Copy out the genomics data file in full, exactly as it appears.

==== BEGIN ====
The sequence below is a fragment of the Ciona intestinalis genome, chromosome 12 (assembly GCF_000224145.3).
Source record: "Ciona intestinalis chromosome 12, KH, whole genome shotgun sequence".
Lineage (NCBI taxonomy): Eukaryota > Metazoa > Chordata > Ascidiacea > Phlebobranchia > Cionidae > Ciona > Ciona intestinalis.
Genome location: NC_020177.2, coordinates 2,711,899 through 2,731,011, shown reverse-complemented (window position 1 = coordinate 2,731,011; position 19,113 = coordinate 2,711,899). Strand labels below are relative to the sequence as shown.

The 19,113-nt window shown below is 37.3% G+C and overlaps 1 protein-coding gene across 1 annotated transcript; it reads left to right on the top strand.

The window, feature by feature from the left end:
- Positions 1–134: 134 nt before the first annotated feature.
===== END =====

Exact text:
The sequence below is a fragment of the Ciona intestinalis genome, chromosome 12 (assembly GCF_000224145.3).
Source record: "Ciona intestinalis chromosome 12, KH, whole genome shotgun sequence".
Lineage (NCBI taxonomy): Eukaryota > Metazoa > Chordata > Ascidiacea > Phlebobranchia > Cionidae > Ciona > Ciona intestinalis.
Genome location: NC_020177.2, coordinates 2,711,899 through 2,731,011, shown reverse-complemented (window position 1 = coordinate 2,731,011; position 19,113 = coordinate 2,711,899). Strand labels below are relative to the sequence as shown.

The 19,113-nt window shown below is 37.3% G+C and overlaps 1 protein-coding gene across 1 annotated transcript; it reads left to right on the top strand.

The window, feature by feature from the left end:
- Positions 1–134: 134 nt before the first annotated feature.